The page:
High Fructose Corn Syrup - How Bad Is It?

You may have seen the ads running on TV recently that tell us that High Fructose Corn Syrup (HFCS) isn't any worse than sugar and in moderation is fine as part of a balance diet. But what do you really think about HFCS?

HFCS is a popular, cheap sugar found in our sodas, fruit-flavored drinks and processed foods. It's everywhere. Don't believe me? Try and find a processed food that doesn't contain it. Michelle Obama has stated that she tries to avoid giving foods to her daughters that contain HFCS.

Some scientists believe that our bodies react differently to HCFS than other sugars. Whatever the facts, and research on both sides of the arguement is growing, the facts still remain that:

Consumption of large amounts of sugars are linked to weight gain, dental cavities, poor nutrition and an increased risk of heart disease.

With sales of HFCS products on the decline as Americans become wise to the fact that this added ingredient might pose a health risk, the Corn Refiners Association are petitioning the regulators to rename HFCS as "corn sugar".

What do you feel about this? Do you think that renaming the product might confuse consumers and make them think that it is a healthier product, or do you think that this move is a step in the right direction to educate us about the foods that we eat?

Check out the video above and then vote in the poll on the right hand side of this screen. Your comments are also very welcome.

Tuesday, February 22, 2011

Mental Health

Mental Health Informational Pamphlets

My Health students are encouraged to see mental health as an integral part of their overall health, their wellness. It's a subject that can sometimes be seen as difficult to talk about but it's students of this age that most need to be aware of the issues. 5,000 teenagers take their own life each year and my students immerse themselves in the mental health assignment to go with this topic.
Students have to research a mental illness and produce an informational pamphlet that gives information on the causes, symptoms and possible treatments for those afflicted with the illness. They also have to provide further sources of information including school based, community based and on a national level.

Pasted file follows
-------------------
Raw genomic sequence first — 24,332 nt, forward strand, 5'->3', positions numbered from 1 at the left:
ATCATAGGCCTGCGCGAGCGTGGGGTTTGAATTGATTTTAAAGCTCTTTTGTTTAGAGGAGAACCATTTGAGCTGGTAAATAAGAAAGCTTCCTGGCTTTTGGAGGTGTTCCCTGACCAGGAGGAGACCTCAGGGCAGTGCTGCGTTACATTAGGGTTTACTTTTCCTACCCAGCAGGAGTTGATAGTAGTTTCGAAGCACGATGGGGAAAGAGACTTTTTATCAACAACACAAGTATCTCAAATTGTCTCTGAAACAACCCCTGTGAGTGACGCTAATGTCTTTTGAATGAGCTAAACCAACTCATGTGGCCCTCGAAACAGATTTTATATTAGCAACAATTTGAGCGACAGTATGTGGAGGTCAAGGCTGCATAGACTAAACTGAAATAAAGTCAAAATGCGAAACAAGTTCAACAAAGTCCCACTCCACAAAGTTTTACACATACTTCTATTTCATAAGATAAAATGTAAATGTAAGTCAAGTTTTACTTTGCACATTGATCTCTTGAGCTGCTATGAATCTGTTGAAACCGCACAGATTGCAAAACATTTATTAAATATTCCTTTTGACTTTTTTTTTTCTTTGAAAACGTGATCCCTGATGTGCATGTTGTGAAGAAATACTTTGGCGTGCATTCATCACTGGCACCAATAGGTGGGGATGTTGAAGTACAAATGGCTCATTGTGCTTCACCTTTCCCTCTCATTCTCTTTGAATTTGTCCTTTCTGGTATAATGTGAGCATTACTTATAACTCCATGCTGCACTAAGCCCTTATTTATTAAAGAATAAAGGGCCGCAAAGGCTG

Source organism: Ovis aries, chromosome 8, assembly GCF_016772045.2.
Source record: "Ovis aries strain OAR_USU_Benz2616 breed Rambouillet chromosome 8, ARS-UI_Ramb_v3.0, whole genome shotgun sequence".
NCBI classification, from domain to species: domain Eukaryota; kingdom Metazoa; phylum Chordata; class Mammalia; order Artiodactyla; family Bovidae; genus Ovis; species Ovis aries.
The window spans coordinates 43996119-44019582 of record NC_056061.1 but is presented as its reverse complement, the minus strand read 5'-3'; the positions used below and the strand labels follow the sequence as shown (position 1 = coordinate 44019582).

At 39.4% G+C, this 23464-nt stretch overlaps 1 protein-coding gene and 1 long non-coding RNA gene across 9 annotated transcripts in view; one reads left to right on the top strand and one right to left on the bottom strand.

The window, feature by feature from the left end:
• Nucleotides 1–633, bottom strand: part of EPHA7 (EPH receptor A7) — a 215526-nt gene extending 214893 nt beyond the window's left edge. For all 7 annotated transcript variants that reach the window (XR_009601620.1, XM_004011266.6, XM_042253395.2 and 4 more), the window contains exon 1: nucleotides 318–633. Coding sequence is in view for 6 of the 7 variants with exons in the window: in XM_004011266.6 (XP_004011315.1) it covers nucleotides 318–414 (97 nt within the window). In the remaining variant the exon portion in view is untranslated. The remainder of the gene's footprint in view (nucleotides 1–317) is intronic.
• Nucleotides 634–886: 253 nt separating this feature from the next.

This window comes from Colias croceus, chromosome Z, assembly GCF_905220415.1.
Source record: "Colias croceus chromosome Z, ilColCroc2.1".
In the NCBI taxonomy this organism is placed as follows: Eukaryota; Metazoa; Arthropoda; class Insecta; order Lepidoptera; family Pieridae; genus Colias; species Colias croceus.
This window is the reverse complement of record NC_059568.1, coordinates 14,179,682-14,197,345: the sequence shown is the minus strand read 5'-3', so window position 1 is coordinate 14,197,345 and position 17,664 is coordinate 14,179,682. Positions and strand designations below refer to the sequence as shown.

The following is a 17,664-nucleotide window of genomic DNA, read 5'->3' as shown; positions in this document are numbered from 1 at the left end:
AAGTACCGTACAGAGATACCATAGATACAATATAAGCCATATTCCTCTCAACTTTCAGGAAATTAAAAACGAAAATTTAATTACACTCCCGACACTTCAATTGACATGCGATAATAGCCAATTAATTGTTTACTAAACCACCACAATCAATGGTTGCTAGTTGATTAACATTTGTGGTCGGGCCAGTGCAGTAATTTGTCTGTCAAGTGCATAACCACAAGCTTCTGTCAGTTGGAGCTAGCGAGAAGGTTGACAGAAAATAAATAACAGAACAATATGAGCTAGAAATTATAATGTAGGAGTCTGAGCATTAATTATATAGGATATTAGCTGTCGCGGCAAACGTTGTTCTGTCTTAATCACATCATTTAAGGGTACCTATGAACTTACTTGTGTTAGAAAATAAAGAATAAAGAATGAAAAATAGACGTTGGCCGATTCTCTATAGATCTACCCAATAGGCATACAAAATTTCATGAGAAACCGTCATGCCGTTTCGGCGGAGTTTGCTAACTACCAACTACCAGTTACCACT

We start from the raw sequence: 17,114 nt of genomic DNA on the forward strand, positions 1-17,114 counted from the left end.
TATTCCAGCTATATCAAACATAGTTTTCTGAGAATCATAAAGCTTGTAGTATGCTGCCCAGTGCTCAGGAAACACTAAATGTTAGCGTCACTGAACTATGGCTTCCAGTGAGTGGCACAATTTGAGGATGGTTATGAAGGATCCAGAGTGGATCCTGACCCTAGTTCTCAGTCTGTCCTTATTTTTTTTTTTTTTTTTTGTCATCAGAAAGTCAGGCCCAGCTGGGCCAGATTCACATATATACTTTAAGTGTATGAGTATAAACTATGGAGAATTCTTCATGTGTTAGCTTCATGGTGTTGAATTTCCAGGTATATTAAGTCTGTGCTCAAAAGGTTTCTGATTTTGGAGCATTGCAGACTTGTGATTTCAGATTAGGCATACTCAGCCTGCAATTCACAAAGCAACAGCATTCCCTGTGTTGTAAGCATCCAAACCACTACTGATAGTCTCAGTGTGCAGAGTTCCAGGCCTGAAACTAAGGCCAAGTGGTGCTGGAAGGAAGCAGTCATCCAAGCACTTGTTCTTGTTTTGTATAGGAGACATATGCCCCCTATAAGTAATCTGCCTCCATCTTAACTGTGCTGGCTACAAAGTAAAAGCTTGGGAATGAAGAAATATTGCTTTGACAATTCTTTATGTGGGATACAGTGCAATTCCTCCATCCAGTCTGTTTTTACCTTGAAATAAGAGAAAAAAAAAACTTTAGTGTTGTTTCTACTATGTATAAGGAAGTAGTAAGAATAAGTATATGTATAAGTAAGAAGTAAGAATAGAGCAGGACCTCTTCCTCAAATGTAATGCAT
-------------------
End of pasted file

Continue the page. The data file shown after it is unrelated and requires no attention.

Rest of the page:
I have used to allow this semesters students to look at just a few of the good examples of work that were produced last semester. If you click on the image above it will allow you to scroll through some pamphlets.

Wednesday, February 16, 2011

Wise Up This Winter

This is a guest post from a recent graduate from my Health class. Jessica T is now in Journalism and she wrote a health related article for the latest edition of "Crossroads".

Sick and tired of being sick and tired? As the temperature drops, so do our immune systems. Follow these healthy tweaks to amp up during the cold and flu season.

Chicken soup
Chicken soup helps break up congestion and hot chicken vapors have been proven more effective than hot water vapors in clearing out the cold in your nose.

Stay hydrated with water
Our body works best when it is hydrated. "If we lose body fluids due to sickness then it would make sense to drink water", Health teacher Andrew Milne said. "These same fluids might also reduce congestion." Stay away from diuretics such as tea and coffee. Diuretics increase the excretion of water from the body.

Grapefruits are a good source of Vitamin C. It strengthens the immune system. It can cure a fever and is rich in fiber.
*Try sprinkling it with a pinch of sugar.

Q & A with Health teacher Andrew Milne
Q. Why do people get sick during the winter?
A. There's no real scientific reason as to why this might happen. There is less sunlight, and so we produce less Vitamin D, which may affect our immune system. Another theory is that we spend more time indoors, and so we are exposed to other people's germs more frequently.

Q. How does the weather affect our health?
A. I'm going to be so bold as to suggest that it doesn't. Germs survive less in cold environments so theoretically there should be less germs about.

Q. What can we do to prevent / lessen the risks of colds & flus?
A. I recommend boosting your immune system with Vitamin C and Zinc. Stay away from people that have colds and flu. If you have a cold or flu, sneeze into fabric instead of on your hands or uncovered. Wash hands frequently so that you don't contaminate surfaces. If you are sick - stay at home.
Tip from nurse Kathy Hunter - take a can give your immune system that extra 'boost' needed to stay healthy.

Q. Ways to stay physically fit this winter?
A. Stick to your normal fitness routine. If the weather allows, get outside - fresh air and sunlight are in short supply this time of year! Get a group of friends together so that you can motivate each other to stay fit. And yes - playing the Wii and similar games can help you burn calories.